Steroid Nation muses that the Landis appeal will be Floyd's final ride to glory, or infamy. SN also notes that much of that ride will be uphill, and the race for the hearts and minds of the public was made much harder for Landis by Marion Jones.
FloydLandis.com posts the same statement about Floyd's appeal to the CAS that appeared on the FFF website yesterday.
EU Australia Online speaks mostly about the awarding of the yellow jersey to Oscar Pereiro on Sunday, but also mentions journalist John Flynn who interviewed Floyd Landis after stage 17 in the 2006 Tour de France and found his actions "suspicious" because Landis did not want to speak to the media immediately after his grueling stage 17 ride.
Team Armada blurbs the Landis CAS appeal.
SayOw suggests it's easy to get off if you can buy the right experts:
In the story that won't end, Floyd Landis is using his 'last resort' and appealing his guilty verdict to the Court of Appeals for Sport (CAS). Of course the basis of Landis' case is that the French lab used flawed techniques that caused a false positive result for Landis. The problem here, though, is that the testing procedures and subsequent results are calculated from such complex science, I think it is very plausible that an athlete with enough resources can attempt to refute the results by merely submitting their own 'math' and procedures that may seem just as accurate as anyone else's. Even if Landis is exonerated and given back his 2006 Tour de France victory, I think most will only remember him as the guy who cheated to win the Tour de France...especially since by the time this entire case is fully resolved, most of us have already forgotten about it and the Tour de France long ago.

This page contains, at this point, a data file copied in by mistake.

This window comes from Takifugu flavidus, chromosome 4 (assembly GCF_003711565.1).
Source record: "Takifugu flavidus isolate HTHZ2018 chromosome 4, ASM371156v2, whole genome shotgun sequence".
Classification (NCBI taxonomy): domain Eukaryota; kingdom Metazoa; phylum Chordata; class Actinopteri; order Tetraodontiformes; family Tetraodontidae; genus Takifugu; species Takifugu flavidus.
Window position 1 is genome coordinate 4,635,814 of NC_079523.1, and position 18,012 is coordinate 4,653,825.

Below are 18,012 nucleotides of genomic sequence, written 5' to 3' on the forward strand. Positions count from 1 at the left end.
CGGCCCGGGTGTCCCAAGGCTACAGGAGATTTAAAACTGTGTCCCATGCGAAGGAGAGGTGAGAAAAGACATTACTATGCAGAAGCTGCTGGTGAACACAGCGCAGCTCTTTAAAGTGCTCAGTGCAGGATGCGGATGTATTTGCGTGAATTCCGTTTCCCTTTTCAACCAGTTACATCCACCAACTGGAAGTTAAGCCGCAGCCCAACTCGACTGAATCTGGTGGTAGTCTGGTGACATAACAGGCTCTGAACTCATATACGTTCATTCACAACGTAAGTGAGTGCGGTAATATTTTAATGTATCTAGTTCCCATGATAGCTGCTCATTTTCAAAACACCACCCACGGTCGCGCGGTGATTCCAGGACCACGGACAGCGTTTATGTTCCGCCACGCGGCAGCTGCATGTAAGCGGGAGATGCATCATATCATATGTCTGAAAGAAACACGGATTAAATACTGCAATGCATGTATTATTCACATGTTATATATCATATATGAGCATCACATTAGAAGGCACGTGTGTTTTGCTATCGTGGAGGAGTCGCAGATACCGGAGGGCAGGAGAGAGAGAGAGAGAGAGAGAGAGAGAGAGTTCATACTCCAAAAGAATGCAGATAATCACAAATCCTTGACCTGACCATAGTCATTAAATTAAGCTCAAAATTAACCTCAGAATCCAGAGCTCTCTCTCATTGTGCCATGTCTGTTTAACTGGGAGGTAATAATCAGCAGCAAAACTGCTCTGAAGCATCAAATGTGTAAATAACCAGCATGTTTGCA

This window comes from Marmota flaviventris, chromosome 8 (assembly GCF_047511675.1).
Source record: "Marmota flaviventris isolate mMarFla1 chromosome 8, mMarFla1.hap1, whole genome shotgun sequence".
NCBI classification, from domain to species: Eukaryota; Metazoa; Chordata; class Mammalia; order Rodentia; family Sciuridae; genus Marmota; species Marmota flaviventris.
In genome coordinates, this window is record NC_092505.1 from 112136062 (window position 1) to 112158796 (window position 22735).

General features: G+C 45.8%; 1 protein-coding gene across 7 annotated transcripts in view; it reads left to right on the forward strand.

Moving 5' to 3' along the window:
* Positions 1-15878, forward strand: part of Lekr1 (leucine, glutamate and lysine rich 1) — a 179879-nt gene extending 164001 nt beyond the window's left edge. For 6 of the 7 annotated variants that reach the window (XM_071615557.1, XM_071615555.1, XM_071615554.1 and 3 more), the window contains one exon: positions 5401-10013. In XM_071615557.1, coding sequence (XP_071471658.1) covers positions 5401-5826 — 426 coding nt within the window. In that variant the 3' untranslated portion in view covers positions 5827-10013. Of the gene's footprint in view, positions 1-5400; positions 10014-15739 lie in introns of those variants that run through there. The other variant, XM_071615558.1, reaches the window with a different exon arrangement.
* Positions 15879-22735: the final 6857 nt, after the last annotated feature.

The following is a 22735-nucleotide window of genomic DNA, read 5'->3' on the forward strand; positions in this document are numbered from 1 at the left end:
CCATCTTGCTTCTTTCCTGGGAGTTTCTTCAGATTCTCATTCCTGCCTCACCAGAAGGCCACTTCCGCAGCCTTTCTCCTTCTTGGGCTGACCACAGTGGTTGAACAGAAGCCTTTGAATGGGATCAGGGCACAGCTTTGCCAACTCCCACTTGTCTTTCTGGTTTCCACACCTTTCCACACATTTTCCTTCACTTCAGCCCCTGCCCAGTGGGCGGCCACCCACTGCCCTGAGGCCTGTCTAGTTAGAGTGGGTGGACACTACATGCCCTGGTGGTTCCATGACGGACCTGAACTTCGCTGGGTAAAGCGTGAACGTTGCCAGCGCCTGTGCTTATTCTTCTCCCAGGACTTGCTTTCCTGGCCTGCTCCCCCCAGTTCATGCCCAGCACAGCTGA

It doesn't appear that simple to defend against possibly incorrect accusations to us, but yes, the stain will remain no matter what the legal conclusion.
Jason Macemore's blog entry describes the CAS appeal as Landis' "last ditch effort".
Sara Best pens an eloquent blog entry today about the CAS appeal Floyd Landis has chosen to pursue. She feels that he may not be successful with his appeal, but that it takes tremendous courage to fight daunting fights, and invokes Atticus Finch:
"Courage is when you know you 're licked before you begin but you begin anyway and you see it through no matter what."
Bike Shorts writes a quickie about the Landis appeal.
Shock and Ow says that Floyd Landis is keeping the dream alive and his cash flowing, but doesn't have a lot of hope due to some personal experience with labs, DNA evidence, the the acceptance of that evidence on face value.
Mike Greenberg of "Mike and Mike in the Morning" feels it may be just about time to give it up and accept cheating and PEDs.
Scrapper Sports bemoans the lack of sportsmanship, and Landis is unsurprisingly mentioned.
Club Penguin says of the appeal (in fractured English),